Where will the money come from? After World Cup euphoria, Australian football confronts harsh reality | Australia sport

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Halil Hussein was gobsmacked when, on the day of the Socceroos’ historic round of 16 match against Argentina, a Melbourne newspaper ran an AFL story on the front page.

Hussein, a senior assistant coach at Hume City Football Club – one of the biggest in the Victorian NPL – could hardly believe that the Socceroos were not on front pages across the country.

“It’s just not right, the exposure that football gets, the coverage is just not there. Football doesn’t get the recognition that the AFL or cricket does, but we have a World Cup and we were in it.”

Hussein believes media priorities are one factor holding back football’s development, but lack of attention to the elite end of the sport is compounded by financial barriers at the grassroots level.

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“This is a sport that kids are playing, they’re involved in, and we need to give it the airtime it deserves, we need to give it the recognition it deserves. And we need to give it the funding it deserves,” he said.

In conversations with football coaches and administrators around the country, the lack of funding for grassroots football was a recurring theme.

Many said it contributed to a dearth of quality coaching, poor facilities and the exponential rise in costs for parents.

“The potential in this country is huge,” Hussein said. “But that is dependent on whether you can capitalise on that by supporting each family and each coach, to give them the development and incentives necessary.”

The 2021-22 Australian Sports Commission annual report showed how far funding for football lags behind other sports, with athletics, basketball, cycling, hockey, sailing and swimming all receiving greater financial support.

That same report showed that football was among the sports leading the “sector’s Covid-19 recovery after recording significant increases in participation since 2019”.

Participation has always been the game’s strength, with 43.8% of juniors in team sports playing the game and more than 1.4 million players in total across the country.

But the game is plagued with financial challenges at grassroots levels, particularly for those with ambitions to make a career as a player.

Football Australia says it is trying to improve community facilities – particularly to increase club capacities – amid an expected surge in participation after the Socceroos’ heroics, but there is a lack of support from all levels of government.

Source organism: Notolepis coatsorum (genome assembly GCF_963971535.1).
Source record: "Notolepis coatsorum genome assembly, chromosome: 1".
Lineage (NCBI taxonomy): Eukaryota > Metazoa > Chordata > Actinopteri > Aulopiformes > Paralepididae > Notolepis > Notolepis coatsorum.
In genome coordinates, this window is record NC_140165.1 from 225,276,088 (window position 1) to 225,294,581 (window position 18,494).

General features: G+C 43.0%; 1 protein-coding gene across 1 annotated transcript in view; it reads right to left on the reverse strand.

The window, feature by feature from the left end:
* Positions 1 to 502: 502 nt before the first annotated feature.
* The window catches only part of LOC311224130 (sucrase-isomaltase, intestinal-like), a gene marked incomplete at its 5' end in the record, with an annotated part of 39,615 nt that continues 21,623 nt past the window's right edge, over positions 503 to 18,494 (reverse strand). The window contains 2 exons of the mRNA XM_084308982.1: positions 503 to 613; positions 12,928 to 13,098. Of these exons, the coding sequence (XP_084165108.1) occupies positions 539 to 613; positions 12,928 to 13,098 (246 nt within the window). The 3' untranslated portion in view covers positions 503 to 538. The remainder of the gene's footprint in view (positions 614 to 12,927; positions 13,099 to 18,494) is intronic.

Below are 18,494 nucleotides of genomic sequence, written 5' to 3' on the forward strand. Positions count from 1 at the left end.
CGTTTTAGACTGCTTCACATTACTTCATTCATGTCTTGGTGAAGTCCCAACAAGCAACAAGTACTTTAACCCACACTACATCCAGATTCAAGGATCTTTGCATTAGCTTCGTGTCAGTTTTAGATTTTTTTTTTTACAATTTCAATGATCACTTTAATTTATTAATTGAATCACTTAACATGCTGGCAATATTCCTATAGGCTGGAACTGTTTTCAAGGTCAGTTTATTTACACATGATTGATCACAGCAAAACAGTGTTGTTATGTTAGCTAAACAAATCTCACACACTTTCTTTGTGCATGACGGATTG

The chair of the Granville and Districts Soccer Football Association in western Sydney, Steven Elriche, said the lack of financial support meant many talented young players didn’t get their chance.

“The biggest barrier for our kids is the affordability of playing football,” he said.

Basic youth-level registration costs several hundred dollars a season, a big imposition on some families struggling with the cost of living crisis, Elriche said.

“But if you’re talented and want to progress through the ranks, it could cost you between $1,500 to $2,000 a year.”

In NSW, registration fees at the elite levels of youth football can be as high as $2,850, depending on age.

“We see tons of talented kids, some from refugee backgrounds, who can’t pay. And I don’t think we’re getting the best of the best in Australia,” Elriche said.

Fees vary for junior registration in AFL and NRL clubs, but they are generally lower, typically well below $400.

Elriche said some clubs supported players who can’t afford the fees and make arrangements so that talented players can continue, but that hasn’t stopped some players missing out.

Socceroos thank fans for their support as they arrive home from World Cup – video

“From the elite perspective, it’s very disappointing, because a lot of players from migrant or refugee backgrounds are the talented players that miss out.

“I really think there needs to be an identification program that targets talented players from less fortunate backgrounds. More money needs to be filtered into grassroots football.

“The decision here should never be about money,” he said.

But solving the puzzle of football funding is not a simple one.

The president of APIA Leichhardt in Sydney’s inner west, Tony Raciti, said football struggled to secure lucrative revenue streams from broadcasting deals because TV audiences for the A-League lagged well behind those of competing codes.

“Football in Australia doesn’t have mega TV rights deals like the AFL or NRL, so the governing body can’t filter that money down to grassroots levels and reduce registration fees.

“The clubs are not in a position to fund pre-registrations. Who’s going to pay all the costs of running a club, from the council fees, to the coach’s salaries, to the different kits? The costs right now are a necessary evil.”

Raciti said in some ways the game’s problems stemmed from its very popularity, with grassroots interest “exploding” across the country.

“Within two years, we’re going to have 50% boys and 50% girls in terms of participation. What other sport can do that? All clubs, across the country, are seeing registrations go up. It ticks all the boxes.

“Getting to that stage is an extraordinary achievement,” he said.

“And the Socceroos’ success absolutely is rooted in the game here. How much better could they have realistically done? Against footballing powerhouses? What they achieved was extraordinary.”

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